The American Apparel & Footwear Association, National Retail Federation, Retail Industry Leaders Association, and The United States Fashion Industry Association responded to the U.S. Customs and Border Protection’s (CBP) blanket Withhold Release Order (WRO) impacting all cotton and cotton products from the Xinjiang Uyghur Autonomous Region (XUAR).

As reported, the U.S. on January 13 banned imports of cotton products and tomatoes produced in China’s Xinjiang region over the Chinese government’s continued atrocities against its Uighur Muslim population.

The statement from the trade organizations reads:

“The companies we represent remain outraged by the reports of forced labor in the XUAR—and reports that Uyghurs are being trafficked to other regions—and have long made eradicating forced labor in our supply chains a top operational and public policy priority.

“Today’s announcement matches our members’ accelerated commitment in this region. The industry is pioneering and implementing new technologies and innovative approaches to decipher where supply chains are susceptible to forced labor, particularly as it relates to XUAR. We look forward to working with the U.S. Customs and Border Protection (CBP) to make sure enforcement is smart, transparent, targeted, and effective. We urge CBP to share with the industry the evidence gathered, and the evidentiary thresholds used, that led to today’s announcement. Additionally, we ask CBP to share enforcement actions so that the industry can further inform their due diligence and amplify and expand CBP’s enforcement efforts.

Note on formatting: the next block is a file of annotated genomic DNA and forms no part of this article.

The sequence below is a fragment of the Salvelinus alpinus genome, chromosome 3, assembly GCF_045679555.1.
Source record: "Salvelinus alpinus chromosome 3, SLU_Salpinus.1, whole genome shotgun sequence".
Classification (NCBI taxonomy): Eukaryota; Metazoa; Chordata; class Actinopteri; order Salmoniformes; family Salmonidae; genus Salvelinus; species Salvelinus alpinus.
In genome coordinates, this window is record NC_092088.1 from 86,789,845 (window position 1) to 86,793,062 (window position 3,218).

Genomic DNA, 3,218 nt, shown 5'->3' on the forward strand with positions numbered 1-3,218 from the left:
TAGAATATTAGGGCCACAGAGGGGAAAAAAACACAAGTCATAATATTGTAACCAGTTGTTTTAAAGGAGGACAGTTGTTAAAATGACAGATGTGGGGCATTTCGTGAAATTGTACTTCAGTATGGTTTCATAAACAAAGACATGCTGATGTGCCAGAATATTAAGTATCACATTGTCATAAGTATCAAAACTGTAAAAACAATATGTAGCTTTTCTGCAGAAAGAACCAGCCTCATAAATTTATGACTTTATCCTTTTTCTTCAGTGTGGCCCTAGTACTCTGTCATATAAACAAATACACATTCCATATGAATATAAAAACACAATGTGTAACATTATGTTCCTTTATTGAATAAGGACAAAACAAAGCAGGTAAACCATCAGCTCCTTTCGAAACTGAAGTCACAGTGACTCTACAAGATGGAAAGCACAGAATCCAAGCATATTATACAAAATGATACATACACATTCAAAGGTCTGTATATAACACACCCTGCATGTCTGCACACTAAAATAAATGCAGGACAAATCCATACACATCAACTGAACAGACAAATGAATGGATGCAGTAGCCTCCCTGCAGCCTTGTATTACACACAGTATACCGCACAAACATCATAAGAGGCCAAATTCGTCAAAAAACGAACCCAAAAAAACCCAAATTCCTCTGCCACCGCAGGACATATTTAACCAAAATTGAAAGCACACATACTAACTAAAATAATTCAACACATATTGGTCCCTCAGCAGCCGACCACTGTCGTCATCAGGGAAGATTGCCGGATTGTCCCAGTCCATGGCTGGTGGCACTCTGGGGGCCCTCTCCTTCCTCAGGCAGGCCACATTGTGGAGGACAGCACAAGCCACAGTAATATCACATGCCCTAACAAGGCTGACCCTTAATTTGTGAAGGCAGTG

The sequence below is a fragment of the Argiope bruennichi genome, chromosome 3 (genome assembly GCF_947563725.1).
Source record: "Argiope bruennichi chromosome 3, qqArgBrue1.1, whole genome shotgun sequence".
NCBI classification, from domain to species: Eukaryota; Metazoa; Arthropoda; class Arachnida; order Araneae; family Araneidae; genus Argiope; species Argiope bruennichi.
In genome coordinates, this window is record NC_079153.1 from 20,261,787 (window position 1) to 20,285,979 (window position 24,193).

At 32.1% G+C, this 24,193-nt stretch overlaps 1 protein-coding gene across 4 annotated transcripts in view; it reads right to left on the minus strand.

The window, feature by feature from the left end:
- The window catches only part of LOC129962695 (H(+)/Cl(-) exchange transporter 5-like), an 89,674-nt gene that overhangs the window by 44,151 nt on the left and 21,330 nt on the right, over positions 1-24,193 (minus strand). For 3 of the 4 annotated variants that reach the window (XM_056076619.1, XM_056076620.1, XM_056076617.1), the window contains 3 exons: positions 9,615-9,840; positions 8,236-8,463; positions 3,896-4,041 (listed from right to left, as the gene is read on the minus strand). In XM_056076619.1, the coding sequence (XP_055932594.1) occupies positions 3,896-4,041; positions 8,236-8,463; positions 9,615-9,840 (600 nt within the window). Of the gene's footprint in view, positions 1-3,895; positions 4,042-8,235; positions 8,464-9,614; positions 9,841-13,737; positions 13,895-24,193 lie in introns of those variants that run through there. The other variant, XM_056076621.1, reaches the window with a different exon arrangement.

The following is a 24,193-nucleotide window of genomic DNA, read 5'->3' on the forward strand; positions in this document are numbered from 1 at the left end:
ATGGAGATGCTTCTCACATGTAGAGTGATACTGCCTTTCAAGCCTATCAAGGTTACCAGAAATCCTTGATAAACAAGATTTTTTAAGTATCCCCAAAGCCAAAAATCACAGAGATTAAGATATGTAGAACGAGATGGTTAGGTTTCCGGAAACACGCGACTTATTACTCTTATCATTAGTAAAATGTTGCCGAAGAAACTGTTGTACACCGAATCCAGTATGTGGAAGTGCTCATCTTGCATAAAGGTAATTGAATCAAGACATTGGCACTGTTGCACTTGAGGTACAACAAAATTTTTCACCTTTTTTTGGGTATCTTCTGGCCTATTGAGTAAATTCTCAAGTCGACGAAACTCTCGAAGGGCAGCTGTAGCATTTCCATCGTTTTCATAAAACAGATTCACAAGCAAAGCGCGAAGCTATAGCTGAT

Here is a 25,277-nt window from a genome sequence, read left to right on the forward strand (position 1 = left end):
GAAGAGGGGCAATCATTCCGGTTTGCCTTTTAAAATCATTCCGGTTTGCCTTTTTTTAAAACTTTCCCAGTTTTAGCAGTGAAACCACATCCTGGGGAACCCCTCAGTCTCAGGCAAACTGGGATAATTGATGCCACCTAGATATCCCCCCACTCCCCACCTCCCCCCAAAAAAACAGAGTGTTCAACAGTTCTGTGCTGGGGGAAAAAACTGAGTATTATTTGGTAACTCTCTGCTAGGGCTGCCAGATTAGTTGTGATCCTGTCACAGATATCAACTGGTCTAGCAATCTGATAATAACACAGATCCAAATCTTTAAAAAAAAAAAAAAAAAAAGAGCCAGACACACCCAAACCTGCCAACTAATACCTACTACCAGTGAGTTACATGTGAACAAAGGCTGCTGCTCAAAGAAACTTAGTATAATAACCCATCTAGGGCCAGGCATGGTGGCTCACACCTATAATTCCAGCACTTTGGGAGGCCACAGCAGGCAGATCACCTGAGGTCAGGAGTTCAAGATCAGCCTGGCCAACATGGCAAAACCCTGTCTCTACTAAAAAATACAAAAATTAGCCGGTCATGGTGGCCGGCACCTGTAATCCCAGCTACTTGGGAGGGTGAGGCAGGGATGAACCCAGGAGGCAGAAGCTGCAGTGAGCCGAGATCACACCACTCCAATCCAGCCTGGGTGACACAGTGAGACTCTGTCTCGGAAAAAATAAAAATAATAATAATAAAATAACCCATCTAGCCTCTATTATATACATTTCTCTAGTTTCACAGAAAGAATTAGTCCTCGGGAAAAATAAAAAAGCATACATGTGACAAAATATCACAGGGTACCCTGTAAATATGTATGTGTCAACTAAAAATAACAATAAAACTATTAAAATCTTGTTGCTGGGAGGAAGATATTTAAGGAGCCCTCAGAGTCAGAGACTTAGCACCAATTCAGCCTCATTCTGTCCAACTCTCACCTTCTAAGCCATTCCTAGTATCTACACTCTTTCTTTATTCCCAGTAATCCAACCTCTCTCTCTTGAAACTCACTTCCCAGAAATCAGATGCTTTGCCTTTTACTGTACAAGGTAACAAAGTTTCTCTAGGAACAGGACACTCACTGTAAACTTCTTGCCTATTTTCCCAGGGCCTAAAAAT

“We look forward to working with the new Congress and new administration to build on today’s announcement by developing and implementing a holistic approach that provides all stakeholders a clear, effective and enforceable path forward on reaching our shared goal—ending forced labor and the larger campaign of oppression it fuels.”

To read more from the U.S. Bureau of International Affairs about China arbitrarily detaining more than one million Uyghurs and other mostly Muslim minorities in China’s far-western Xinjiang Uyghur Autonomous Region, go here.

Photo courtesy AP